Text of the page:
- Prarie Islands Spent Nuclear Fuel pools – 8th June 2012: A U.S. Appeals Court ruled that the NRC violated a federal act by neglecting to run in-depth studies on how storing radioactive waste at nuclear power plants impacts health and the environment. Read document. 1,500 tons of high-level irradiated waste is stored in heavy steel and concrete casks on a tarmac a few hundred feet from the Hudson River. The Westchester-based plant produces about 30 tons of radioactive waste every 18 months, which is then crammed into two overcrowded, 40-foot deep spent fuel pools. Each pool holds about 1,000 tons of radioactive waste and has been leaking into the ground and river for years.
- Pallisades Nuclear Plant, Michigan, US – 12th June 2012: The plant was shut down and a Nuclear Regulatory Commission investigation has been started over a year long leak of approximately 31.8 gallons of borated water per day (not heavily radioactive – used to stop fission) from a cooling tank into the reactor’s control room. The operator believes there may be several leaks involved, but the leaks have not been found yet, so repairs are pending. Pallisades had five unplanned shutdowns in 2011. NRC has downgraded the safety rating for the plant.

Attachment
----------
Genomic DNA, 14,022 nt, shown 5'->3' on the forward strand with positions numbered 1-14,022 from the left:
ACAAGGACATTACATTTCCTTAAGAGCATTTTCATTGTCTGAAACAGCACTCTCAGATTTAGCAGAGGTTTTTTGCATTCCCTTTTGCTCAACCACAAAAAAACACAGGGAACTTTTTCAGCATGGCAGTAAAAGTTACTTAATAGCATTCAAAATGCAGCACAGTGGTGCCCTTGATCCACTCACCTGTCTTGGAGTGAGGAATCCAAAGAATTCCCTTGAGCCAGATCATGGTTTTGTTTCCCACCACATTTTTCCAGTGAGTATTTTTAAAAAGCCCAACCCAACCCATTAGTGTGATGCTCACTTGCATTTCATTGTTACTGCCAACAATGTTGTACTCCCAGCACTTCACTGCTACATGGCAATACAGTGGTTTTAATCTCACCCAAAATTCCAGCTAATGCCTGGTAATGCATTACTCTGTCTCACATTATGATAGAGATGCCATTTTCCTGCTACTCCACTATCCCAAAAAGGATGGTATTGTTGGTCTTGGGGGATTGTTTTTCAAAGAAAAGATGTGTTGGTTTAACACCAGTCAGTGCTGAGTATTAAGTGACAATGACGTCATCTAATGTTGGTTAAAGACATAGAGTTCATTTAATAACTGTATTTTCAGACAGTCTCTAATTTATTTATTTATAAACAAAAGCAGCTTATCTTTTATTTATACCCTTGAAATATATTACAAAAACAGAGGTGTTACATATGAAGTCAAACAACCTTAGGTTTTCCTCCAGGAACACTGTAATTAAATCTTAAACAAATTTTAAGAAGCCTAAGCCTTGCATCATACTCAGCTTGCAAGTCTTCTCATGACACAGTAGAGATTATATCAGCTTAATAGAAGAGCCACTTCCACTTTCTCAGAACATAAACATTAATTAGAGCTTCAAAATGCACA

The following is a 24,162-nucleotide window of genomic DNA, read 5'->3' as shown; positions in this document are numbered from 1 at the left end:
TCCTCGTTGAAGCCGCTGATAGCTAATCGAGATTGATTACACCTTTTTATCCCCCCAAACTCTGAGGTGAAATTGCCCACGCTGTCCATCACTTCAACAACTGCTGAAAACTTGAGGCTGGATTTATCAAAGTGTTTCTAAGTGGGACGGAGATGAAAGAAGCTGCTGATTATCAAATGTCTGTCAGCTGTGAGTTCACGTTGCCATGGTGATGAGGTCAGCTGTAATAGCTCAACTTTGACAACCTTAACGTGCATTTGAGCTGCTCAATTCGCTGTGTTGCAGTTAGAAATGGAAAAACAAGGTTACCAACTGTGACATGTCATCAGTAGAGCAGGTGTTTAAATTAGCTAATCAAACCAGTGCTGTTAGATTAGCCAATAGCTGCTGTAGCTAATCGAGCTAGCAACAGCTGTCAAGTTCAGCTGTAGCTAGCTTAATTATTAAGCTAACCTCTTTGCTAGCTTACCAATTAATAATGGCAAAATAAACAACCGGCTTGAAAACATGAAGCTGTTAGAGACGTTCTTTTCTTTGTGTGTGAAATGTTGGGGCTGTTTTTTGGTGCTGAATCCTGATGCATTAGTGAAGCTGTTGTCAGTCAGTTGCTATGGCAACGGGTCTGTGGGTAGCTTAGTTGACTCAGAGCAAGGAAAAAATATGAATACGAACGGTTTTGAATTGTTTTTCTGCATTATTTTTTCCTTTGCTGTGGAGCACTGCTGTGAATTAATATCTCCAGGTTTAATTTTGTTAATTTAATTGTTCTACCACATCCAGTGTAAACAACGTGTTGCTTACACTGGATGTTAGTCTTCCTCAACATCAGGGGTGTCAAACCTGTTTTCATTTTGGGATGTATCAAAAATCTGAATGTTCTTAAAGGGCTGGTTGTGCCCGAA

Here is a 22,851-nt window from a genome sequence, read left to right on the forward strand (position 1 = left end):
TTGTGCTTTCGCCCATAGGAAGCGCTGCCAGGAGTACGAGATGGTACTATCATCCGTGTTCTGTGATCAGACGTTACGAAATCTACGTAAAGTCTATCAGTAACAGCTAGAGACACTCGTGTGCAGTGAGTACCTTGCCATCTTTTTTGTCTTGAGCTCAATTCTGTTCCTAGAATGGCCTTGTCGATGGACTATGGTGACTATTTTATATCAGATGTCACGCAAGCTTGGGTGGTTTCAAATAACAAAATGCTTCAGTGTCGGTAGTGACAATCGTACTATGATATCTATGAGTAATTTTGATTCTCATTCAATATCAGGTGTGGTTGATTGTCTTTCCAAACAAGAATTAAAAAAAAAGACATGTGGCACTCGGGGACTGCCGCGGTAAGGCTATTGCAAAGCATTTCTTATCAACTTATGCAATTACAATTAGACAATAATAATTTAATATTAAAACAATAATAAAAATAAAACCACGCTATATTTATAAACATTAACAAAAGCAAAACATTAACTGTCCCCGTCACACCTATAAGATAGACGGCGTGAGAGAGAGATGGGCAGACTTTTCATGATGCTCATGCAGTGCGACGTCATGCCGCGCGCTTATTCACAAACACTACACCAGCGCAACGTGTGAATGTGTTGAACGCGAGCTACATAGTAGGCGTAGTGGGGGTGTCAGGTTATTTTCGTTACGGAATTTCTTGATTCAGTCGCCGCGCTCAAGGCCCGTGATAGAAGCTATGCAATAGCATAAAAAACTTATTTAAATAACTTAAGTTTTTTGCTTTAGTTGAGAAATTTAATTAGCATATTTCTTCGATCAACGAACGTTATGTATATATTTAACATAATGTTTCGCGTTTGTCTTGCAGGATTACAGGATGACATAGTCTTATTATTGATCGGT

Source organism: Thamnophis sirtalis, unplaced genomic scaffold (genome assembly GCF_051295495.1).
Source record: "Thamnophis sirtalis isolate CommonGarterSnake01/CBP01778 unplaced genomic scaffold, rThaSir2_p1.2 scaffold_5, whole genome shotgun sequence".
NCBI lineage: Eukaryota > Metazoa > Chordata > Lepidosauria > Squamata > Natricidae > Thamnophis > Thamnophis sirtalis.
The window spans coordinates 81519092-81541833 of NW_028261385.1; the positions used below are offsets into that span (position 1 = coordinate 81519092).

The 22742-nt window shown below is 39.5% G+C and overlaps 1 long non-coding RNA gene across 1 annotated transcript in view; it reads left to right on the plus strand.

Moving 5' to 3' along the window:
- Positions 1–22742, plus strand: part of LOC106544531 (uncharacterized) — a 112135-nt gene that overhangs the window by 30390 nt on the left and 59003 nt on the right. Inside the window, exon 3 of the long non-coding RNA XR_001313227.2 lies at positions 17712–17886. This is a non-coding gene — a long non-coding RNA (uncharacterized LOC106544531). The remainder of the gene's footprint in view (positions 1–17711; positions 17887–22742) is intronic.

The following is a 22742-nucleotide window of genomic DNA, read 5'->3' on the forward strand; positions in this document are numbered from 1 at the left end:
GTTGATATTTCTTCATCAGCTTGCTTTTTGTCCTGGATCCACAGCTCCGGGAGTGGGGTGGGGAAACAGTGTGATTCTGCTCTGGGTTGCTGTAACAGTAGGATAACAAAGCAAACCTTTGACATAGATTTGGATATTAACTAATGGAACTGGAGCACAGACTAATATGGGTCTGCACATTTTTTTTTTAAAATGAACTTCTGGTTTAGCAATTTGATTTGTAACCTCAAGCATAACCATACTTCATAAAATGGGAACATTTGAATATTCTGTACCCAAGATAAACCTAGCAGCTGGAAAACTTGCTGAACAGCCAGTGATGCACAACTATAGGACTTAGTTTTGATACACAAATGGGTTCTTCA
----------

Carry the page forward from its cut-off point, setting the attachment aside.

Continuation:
- Susquehanna Nuclear Plant – 20th june 2012: PPL Corp. shut down the Unit 1 reactor at its Susquehanna nuclear power plant near Berwick on Tuesday to investigate what it called a minor water leak inside the container structure surrounding the reactor. Unit 1 had been online only 11 days since a 69-day shutdown starting March 31, during which the company repaired cracks in Unit 1 turbine blades.
And there are more. I have gone through about half the tabs I opened. Bored now. This list is nowhere near comprehensive. An astonishing 75% of all US nuclear reactors were found to be leaking tritium last year.
The simple point I am trying to make is that claims of safety by the pro-nuclear lobby are highly exaggerated.